Alright, we talked about increasing discoverability on your promotional site. Basically, ways to make your book show up more. The major thing to consider is that most retailers push up books that are selling, reduce visibility of work that isn’t. It’s why things like the 30/60/90 day cliffs exist (new books sell better); and so Amazon has created algorithms to help reduce things visibility on a regular basis to keep overall sales higher.Now, we’ll tackle the discussion about ways to increase non-retailer site visibility.
Guiding PrinciplesWhen you’re considering how to increase visibility, there’s a few guiding principles for where to spend your precious time. In particular, what you want to consider is…
Reach indicates how far your message will reach. This varies depending on the media or source, but basically, you’re looking to see how many a tweet, a Facebook post, a Youtube review, etc. will reach.Suitability on the other hand indicates the kind of people you’ll reach. As a simple example, it’s not much use pushing your bread cooking book to people with the celiac disease. Or to push horses to urban pedestrians.
That being said, let’s discuss the various ways you can increase your discoverability on other websites or locations.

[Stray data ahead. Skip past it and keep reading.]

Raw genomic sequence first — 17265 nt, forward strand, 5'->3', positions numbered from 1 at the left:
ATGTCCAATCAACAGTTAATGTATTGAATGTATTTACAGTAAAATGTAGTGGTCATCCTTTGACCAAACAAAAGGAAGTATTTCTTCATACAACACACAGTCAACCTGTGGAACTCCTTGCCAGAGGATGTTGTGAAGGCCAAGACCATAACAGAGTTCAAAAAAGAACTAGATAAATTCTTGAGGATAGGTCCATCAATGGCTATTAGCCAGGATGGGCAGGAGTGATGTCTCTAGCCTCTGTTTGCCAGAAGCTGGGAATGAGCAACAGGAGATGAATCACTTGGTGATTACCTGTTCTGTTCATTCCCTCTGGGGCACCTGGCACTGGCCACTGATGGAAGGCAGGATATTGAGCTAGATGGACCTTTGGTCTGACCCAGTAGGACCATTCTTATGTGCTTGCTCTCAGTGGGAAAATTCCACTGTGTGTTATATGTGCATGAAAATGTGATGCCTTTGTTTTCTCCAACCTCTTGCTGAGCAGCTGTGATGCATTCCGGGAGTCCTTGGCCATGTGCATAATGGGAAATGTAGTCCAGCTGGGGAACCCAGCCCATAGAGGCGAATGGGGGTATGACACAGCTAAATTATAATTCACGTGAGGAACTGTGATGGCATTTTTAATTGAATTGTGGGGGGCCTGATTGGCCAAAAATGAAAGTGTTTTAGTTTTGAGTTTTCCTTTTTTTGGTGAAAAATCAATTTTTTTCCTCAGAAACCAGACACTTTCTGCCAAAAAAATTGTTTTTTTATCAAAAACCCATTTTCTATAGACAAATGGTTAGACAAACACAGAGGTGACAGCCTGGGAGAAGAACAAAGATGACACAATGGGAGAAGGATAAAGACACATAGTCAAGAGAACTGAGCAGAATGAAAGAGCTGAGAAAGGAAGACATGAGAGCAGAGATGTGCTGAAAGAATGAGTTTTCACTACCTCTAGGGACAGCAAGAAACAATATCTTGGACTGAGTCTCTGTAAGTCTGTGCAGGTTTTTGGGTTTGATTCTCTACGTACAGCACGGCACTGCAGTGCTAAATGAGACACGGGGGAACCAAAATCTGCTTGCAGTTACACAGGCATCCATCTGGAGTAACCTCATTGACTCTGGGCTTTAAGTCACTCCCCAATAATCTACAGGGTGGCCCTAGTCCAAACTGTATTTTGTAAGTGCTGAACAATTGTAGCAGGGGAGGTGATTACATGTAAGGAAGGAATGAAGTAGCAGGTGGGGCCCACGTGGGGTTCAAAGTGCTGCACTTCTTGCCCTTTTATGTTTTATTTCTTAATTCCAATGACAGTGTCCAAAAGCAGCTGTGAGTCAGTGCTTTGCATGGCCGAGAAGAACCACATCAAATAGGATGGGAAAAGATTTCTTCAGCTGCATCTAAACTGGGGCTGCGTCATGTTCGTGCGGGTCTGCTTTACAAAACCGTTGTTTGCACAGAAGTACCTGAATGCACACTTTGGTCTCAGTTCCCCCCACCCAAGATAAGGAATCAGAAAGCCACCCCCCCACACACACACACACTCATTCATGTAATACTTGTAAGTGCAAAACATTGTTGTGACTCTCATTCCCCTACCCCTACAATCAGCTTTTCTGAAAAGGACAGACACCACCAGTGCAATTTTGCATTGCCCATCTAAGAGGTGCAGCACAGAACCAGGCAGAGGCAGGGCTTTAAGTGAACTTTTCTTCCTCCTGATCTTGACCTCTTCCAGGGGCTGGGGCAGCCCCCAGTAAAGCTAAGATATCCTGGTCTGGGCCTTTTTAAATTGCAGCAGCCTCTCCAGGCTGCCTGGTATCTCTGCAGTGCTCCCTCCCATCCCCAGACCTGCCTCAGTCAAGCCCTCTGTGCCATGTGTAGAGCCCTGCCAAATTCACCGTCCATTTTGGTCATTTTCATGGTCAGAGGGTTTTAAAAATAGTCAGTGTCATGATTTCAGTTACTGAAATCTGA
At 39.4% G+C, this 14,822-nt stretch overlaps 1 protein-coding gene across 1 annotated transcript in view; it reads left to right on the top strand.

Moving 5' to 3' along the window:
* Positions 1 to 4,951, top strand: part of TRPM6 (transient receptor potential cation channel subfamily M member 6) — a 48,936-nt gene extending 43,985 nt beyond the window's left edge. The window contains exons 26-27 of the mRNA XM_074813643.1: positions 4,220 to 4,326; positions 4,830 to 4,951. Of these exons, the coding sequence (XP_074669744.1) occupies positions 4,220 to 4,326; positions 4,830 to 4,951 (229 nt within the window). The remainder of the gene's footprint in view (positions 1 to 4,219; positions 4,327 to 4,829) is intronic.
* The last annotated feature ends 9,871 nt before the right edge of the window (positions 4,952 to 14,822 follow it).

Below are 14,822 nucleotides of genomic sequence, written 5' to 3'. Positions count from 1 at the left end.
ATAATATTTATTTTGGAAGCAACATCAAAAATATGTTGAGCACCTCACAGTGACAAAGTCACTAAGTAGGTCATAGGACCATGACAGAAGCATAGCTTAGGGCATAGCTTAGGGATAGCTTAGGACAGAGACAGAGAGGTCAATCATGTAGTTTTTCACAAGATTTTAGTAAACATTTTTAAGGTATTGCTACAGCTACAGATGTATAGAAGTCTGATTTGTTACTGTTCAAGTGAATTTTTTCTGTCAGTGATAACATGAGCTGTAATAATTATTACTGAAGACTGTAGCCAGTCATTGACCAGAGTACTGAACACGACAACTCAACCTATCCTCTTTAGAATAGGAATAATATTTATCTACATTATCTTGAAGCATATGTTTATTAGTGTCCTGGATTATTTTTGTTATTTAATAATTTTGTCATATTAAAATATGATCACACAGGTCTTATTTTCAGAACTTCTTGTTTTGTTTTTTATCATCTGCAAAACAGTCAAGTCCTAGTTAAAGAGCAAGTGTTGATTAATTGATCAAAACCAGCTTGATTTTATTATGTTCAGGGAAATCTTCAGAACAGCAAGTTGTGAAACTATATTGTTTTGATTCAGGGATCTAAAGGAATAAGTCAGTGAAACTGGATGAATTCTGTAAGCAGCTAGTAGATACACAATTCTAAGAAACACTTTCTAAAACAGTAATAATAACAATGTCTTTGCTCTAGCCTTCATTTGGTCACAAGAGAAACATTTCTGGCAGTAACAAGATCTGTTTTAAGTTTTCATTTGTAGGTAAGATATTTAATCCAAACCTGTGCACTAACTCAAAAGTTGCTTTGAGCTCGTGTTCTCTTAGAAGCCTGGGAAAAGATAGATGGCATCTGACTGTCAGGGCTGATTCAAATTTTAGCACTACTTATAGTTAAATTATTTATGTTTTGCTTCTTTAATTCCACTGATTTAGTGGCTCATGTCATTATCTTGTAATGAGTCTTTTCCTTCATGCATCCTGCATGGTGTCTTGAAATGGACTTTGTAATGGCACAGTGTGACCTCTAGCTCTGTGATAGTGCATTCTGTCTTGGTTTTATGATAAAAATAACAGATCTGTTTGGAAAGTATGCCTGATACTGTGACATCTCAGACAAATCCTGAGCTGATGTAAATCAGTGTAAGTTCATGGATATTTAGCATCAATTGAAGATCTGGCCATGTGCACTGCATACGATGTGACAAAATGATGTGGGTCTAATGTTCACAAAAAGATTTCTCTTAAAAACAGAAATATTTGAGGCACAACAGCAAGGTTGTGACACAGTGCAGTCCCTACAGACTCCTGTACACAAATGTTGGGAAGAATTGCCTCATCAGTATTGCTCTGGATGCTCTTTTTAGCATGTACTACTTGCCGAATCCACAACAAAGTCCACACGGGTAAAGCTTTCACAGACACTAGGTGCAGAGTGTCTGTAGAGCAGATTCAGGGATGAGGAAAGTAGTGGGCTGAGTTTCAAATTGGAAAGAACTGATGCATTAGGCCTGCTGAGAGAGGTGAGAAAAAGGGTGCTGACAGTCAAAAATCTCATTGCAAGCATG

Here’s a quick listing of just some known retailer sites here.
You’ll find that new social media sites, new social methods of communication (zoom and clubhouse) will pop up regularly. Keeping an eye out for these communication methods and if it suits how you prefer to communicate can help.
In general, most of these social media sites work best if you communicate in the ‘language’ of that site. Facebook can be more promotional, but it also does well with memes, with ways for you to personalise yourself.
Instagram has a vast number of Instagram Book Reviewers who love romance and pretty books. It’s heavily image laden, with various types of images working for certain groups. Shelfies, book stacks, short promo videos, etc.
Tik Tok has made itself well known for its crying book reviewers, discussing YA books that they love. However, other authors have done well carving out tiny little niches about things they know.
And so on, so forth. One of the biggest things to consider is researching how people are communicating and whether it works for you.
Something to consider is that certain mediums just aren’t very good at expanding your reach. For example:
– Twitter only gets you so far if you have 400+ followers. Unless you are good at writing (or have a specific niche of research) carved out, you’ll find it hard to gain a lot of sales.
– Your personal FB is probably very limited as well. After all, even if you have thousand of friends, how many of them read in the genre you write in. And that’s assuming you have decent reach.
Book Reviews (Blogs, Youtube, heck, even Instagram, etc.)
Book reviews by bloggers, booktube (Youtube bloggers), Instagram pages, etc. All of those are common and known methods and can help your general visibility.